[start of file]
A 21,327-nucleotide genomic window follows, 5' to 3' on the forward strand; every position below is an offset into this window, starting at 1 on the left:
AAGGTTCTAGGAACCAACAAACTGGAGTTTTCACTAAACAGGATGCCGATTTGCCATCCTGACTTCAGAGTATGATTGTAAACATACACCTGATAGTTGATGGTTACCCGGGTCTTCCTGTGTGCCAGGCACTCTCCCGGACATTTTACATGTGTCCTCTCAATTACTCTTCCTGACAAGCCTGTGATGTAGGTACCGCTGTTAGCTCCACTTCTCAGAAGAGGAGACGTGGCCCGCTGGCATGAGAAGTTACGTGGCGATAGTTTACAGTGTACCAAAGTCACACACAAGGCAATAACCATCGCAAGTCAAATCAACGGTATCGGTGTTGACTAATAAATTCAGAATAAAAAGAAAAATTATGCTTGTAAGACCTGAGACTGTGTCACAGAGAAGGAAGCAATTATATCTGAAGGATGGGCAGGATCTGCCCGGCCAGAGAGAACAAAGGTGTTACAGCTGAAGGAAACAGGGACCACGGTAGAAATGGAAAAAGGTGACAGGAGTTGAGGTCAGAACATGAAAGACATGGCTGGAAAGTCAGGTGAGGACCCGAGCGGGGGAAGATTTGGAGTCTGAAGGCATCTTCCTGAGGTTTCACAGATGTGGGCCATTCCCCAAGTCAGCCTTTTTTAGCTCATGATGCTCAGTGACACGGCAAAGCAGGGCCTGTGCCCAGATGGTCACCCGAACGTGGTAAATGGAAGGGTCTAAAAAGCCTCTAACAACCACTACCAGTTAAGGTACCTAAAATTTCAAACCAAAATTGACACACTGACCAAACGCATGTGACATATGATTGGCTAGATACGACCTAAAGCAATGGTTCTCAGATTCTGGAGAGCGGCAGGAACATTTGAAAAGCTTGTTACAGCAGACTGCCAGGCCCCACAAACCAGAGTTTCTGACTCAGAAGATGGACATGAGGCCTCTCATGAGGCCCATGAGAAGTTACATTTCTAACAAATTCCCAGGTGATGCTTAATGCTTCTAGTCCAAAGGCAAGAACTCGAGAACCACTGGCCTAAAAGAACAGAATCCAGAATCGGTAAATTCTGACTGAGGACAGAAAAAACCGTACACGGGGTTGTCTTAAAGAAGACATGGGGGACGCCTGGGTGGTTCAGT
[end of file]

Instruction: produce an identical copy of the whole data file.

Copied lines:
A 21,327-nucleotide genomic window follows, 5' to 3' on the forward strand; every position below is an offset into this window, starting at 1 on the left:
AAGGTTCTAGGAACCAACAAACTGGAGTTTTCACTAAACAGGATGCCGATTTGCCATCCTGACTTCAGAGTATGATTGTAAACATACACCTGATAGTTGATGGTTACCCGGGTCTTCCTGTGTGCCAGGCACTCTCCCGGACATTTTACATGTGTCCTCTCAATTACTCTTCCTGACAAGCCTGTGATGTAGGTACCGCTGTTAGCTCCACTTCTCAGAAGAGGAGACGTGGCCCGCTGGCATGAGAAGTTACGTGGCGATAGTTTACAGTGTACCAAAGTCACACACAAGGCAATAACCATCGCAAGTCAAATCAACGGTATCGGTGTTGACTAATAAATTCAGAATAAAAAGAAAAATTATGCTTGTAAGACCTGAGACTGTGTCACAGAGAAGGAAGCAATTATATCTGAAGGATGGGCAGGATCTGCCCGGCCAGAGAGAACAAAGGTGTTACAGCTGAAGGAAACAGGGACCACGGTAGAAATGGAAAAAGGTGACAGGAGTTGAGGTCAGAACATGAAAGACATGGCTGGAAAGTCAGGTGAGGACCCGAGCGGGGGAAGATTTGGAGTCTGAAGGCATCTTCCTGAGGTTTCACAGATGTGGGCCATTCCCCAAGTCAGCCTTTTTTAGCTCATGATGCTCAGTGACACGGCAAAGCAGGGCCTGTGCCCAGATGGTCACCCGAACGTGGTAAATGGAAGGGTCTAAAAAGCCTCTAACAACCACTACCAGTTAAGGTACCTAAAATTTCAAACCAAAATTGACACACTGACCAAACGCATGTGACATATGATTGGCTAGATACGACCTAAAGCAATGGTTCTCAGATTCTGGAGAGCGGCAGGAACATTTGAAAAGCTTGTTACAGCAGACTGCCAGGCCCCACAAACCAGAGTTTCTGACTCAGAAGATGGACATGAGGCCTCTCATGAGGCCCATGAGAAGTTACATTTCTAACAAATTCCCAGGTGATGCTTAATGCTTCTAGTCCAAAGGCAAGAACTCGAGAACCACTGGCCTAAAAGAACAGAATCCAGAATCGGTAAATTCTGACTGAGGACAGAAAAAACCGTACACGGGGTTGTCTTAAAGAAGACATGGGGGACGCCTGGGTGGTTCAGT